The secrets to creating an irresistible ‘Star Wars’ creature, from Chewie to Baby Yoda

Michael Cavna

THE WASHINGTON POST – Baby Yoda, the breakout Disney Plus creature of the moment, would never have snuggled into the zeitgeist if the rotors and motors and animatronic tics of his wizened green forebear hadn’t clicked into place exactly 40 years ago.

In 1979, Yoda was more than another rubber puppet coming into gradual being on the set of The Empire Strikes Back. The Jedi Master’s small mechanised frame embodied the hope and fate of the entire enterprise. The character was a “real leap”, Star Wars creator George Lucas said in a 2004 documentary, because “if that puppet had not worked, the whole film would have been down the tubes”.

Casting the right actors is one thing, but in a space opera like Star Wars, getting a creature to resonate onscreen can be a far more complex undertaking, requiring the brilliance of so many veteran hands. And after more than a dozen feature films and TV projects, there is still no surefire formula for building the ideal Star Wars critter. Just ask (ahem) the minds behind Jar Jar Binks.

As The Rise of Skywalker opened recently, bringing the epic family saga to a seeming conclusion, the JJ Abrams-directed movie will remind viewers that since 1977, no mass franchise has given us more iconic new film creatures than Star Wars – a steady march of unique and irresistible creations.

How does Star Wars do it? Even if “I knew that special-sauce recipe,” said Chris Terrio, the Oscar-winning co-writer of Rise of Skywalker, “I certainly wouldn’t publish it.

Anthony Daniels as C-3PO in ‘Star Wars: The Rise of Skywalker’. PHOTO: THE WASHINGTON POST
Baby Yoda in Disney Plus flagship show The Mandalorian. PHOTO: DISNEY

“Whatever they’re doing with Baby Yoda,” he continued, referencing the character actually named the Child from the new streaming series The Mandalorian, “I want to know more.”

Rise of Skywalker introduces a wealth of new creatures – including the tiny repair puppet Babu Frik and the vulnerable small droid D-O – which presented a heady challenge. “You’re not just standing on the shoulders of those who have designed before,” Abrams said by phone from the Los Angeles area. “You’re also surrounded by, and in the shadow of, all the designs that pre-exist you.”

To rise to that high creative bar, Abrams bore in mind that some of the qualities that make for an engaging creature are identical to the traits of an interesting human character within Star Wars – which, he said, is centred on “behaviour and, depending on the role intended, a level of sympathy, which usually has to do with the eyes.”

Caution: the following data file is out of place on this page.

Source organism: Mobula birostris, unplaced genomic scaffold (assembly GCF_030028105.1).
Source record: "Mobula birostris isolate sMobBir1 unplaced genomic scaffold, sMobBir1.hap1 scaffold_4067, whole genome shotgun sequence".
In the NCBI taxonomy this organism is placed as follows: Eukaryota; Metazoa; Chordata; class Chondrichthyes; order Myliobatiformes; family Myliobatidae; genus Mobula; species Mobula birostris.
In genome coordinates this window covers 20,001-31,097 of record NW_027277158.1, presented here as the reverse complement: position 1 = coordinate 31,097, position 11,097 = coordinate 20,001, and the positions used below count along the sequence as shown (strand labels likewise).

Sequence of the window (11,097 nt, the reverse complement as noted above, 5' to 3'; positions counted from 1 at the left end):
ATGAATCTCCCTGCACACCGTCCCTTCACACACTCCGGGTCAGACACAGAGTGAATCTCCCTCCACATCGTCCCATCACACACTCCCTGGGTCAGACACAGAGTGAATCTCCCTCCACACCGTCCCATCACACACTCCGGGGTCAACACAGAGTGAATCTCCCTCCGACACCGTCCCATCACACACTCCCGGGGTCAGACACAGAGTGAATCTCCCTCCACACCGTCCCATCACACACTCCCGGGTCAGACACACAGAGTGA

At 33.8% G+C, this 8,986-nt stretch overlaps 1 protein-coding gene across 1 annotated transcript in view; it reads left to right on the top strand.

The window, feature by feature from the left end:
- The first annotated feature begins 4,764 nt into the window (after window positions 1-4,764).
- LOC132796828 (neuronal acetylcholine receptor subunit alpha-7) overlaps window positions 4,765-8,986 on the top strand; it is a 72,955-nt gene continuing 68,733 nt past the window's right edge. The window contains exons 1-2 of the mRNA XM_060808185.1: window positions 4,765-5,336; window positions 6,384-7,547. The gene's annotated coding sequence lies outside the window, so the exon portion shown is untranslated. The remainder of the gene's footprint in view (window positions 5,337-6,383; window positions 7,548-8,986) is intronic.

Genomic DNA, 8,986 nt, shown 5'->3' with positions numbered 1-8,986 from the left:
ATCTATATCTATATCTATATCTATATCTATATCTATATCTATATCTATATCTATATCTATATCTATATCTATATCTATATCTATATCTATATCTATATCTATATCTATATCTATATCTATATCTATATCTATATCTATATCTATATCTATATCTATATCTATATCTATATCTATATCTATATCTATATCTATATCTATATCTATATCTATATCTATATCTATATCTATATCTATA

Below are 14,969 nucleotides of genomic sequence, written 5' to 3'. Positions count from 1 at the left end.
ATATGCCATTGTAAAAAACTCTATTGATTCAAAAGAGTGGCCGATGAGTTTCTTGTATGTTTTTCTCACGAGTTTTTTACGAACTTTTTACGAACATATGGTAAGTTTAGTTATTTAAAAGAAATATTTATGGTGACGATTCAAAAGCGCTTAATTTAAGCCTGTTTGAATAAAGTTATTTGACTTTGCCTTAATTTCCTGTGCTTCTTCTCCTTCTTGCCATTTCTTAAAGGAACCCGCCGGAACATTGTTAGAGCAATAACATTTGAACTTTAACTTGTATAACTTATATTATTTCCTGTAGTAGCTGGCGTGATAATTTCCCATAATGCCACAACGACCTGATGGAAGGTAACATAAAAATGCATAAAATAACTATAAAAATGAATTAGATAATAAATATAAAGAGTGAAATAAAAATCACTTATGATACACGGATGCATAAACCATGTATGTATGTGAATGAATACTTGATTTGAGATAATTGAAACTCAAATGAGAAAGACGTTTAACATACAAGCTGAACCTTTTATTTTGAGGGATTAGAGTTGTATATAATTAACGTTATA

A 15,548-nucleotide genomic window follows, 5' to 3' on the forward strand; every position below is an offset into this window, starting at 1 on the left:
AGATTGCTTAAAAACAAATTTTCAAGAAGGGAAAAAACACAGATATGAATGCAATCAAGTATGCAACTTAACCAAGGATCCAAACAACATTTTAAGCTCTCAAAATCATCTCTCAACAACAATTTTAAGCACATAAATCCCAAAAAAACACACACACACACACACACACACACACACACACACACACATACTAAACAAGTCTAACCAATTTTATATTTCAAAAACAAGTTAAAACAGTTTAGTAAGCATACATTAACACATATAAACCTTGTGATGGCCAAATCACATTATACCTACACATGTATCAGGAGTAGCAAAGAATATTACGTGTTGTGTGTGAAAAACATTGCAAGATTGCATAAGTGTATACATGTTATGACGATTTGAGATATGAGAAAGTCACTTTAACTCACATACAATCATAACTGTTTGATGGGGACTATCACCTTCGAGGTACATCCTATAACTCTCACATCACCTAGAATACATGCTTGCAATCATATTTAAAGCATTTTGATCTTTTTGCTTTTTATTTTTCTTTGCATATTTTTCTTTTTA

“The trick is just to mock it up and keep going,” he says, “and in my case, working with amazing designers and artists who are part of that conversation.”

For some of the franchise’s beloved creatures, naturally, the talent of the actor beneath the hardware and plastic is crucial – especially with characters that become true scene-stealers.

Muppets creator Jim Henson, brought aboard to work on Yoda, chose his right-hand man Frank Oz (Miss Piggy, Fozzie Bear) to become the character, for instance, because Oz was “admired for his ability to create characters nearly at will,” writes Brian Jay Jones in his biography George Lucas: A Life. Oz, as much dramatic actor as physical puppeteer, spent long months before the Empire shoot working out how to bring Yoda to mesmerising life.

Oz and Yoda became so seamless that Empire director Irvin Kershner often “found himself giving direction straight to Yoda rather than addressing his comments to Oz,” writes Jones, adding: “Even Lucas could get caught up in the moment, sitting cross-legged in Yoda’s home, completely wrapped up in conversation with the puppet, even with Oz in plain sight.”

Yoda represents the franchise’s pinnacle of geniuses coming together, Jones said by phone from New Mexico.

“In the creation of Yoda, Lucas and Henson were each relying on the creative expertise of the other,” Jones said of the teaming of Henson’s Creature Shop and Lucas’ Industrial Light & Magic. “Lucas needed Henson’s group of talented puppeteers and performers who could figure out to build, create and perform a believable character – and Henson wanted to get his hands on the technology that Lucas and ILM had developed for building that character.

“It was a kind of ‘tech transfer’ between the two men and their two companies, in pursuit of something bigger than just one of them – and that something that was Yoda.”

Beyond Oz, another actor who especially defined his creature is Anthony Daniels, who has voiced C-3PO across 42 years, including in Rise of Skywalker. Lucas initially envisioned the service droid as a slick car salesman type, Jones said, but it was the Wiltshire-born Daniels who hit upon the “fussy English butler” sound for Threepio.

Many of the most memorable Star Wars creatures share a human element, even when viewers might not realise it. In the case of the droid R2-D2, for example, Lucas and Oscar-winning sound designer Ben Burtt wanted an “organic sound” within all the whirring, according to Jones, so they recorded themselves “cooing, whistling and beeping and ran it through a synthesiser.”